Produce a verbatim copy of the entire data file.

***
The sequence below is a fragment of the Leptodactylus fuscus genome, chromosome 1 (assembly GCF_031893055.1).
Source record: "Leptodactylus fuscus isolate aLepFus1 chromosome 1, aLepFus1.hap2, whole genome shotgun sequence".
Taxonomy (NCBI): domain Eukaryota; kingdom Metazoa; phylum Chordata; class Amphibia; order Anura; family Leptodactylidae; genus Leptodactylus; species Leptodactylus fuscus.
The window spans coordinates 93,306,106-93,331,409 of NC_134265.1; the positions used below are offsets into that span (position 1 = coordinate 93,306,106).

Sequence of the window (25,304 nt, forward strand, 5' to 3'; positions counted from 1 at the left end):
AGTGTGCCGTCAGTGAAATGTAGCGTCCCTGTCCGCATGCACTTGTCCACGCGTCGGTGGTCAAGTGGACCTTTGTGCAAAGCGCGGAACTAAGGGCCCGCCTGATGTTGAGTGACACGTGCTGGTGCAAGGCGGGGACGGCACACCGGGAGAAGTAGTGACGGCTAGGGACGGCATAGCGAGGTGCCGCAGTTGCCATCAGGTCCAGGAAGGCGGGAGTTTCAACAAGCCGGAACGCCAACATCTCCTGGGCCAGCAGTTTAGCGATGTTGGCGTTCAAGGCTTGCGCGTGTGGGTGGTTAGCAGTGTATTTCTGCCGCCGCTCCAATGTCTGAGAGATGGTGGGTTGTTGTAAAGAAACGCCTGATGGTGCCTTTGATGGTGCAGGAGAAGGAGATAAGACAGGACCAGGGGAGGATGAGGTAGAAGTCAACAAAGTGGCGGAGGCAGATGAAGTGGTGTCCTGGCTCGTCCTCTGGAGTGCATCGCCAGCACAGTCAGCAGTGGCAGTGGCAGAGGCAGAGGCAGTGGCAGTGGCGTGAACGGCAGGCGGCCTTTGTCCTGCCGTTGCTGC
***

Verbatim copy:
The sequence below is a fragment of the Leptodactylus fuscus genome, chromosome 1 (assembly GCF_031893055.1).
Source record: "Leptodactylus fuscus isolate aLepFus1 chromosome 1, aLepFus1.hap2, whole genome shotgun sequence".
Taxonomy (NCBI): domain Eukaryota; kingdom Metazoa; phylum Chordata; class Amphibia; order Anura; family Leptodactylidae; genus Leptodactylus; species Leptodactylus fuscus.
The window spans coordinates 93,306,106-93,331,409 of NC_134265.1; the positions used below are offsets into that span (position 1 = coordinate 93,306,106).

Sequence of the window (25,304 nt, forward strand, 5' to 3'; positions counted from 1 at the left end):
AGTGTGCCGTCAGTGAAATGTAGCGTCCCTGTCCGCATGCACTTGTCCACGCGTCGGTGGTCAAGTGGACCTTTGTGCAAAGCGCGGAACTAAGGGCCCGCCTGATGTTGAGTGACACGTGCTGGTGCAAGGCGGGGACGGCACACCGGGAGAAGTAGTGACGGCTAGGGACGGCATAGCGAGGTGCCGCAGTTGCCATCAGGTCCAGGAAGGCGGGAGTTTCAACAAGCCGGAACGCCAACATCTCCTGGGCCAGCAGTTTAGCGATGTTGGCGTTCAAGGCTTGCGCGTGTGGGTGGTTAGCAGTGTATTTCTGCCGCCGCTCCAATGTCTGAGAGATGGTGGGTTGTTGTAAAGAAACGCCTGATGGTGCCTTTGATGGTGCAGGAGAAGGAGATAAGACAGGACCAGGGGAGGATGAGGTAGAAGTCAACAAAGTGGCGGAGGCAGATGAAGTGGTGTCCTGGCTCGTCCTCTGGAGTGCATCGCCAGCACAGTCAGCAGTGGCAGTGGCAGAGGCAGAGGCAGTGGCAGTGGCGTGAACGGCAGGCGGCCTTTGTCCTGCCGTTGCTGC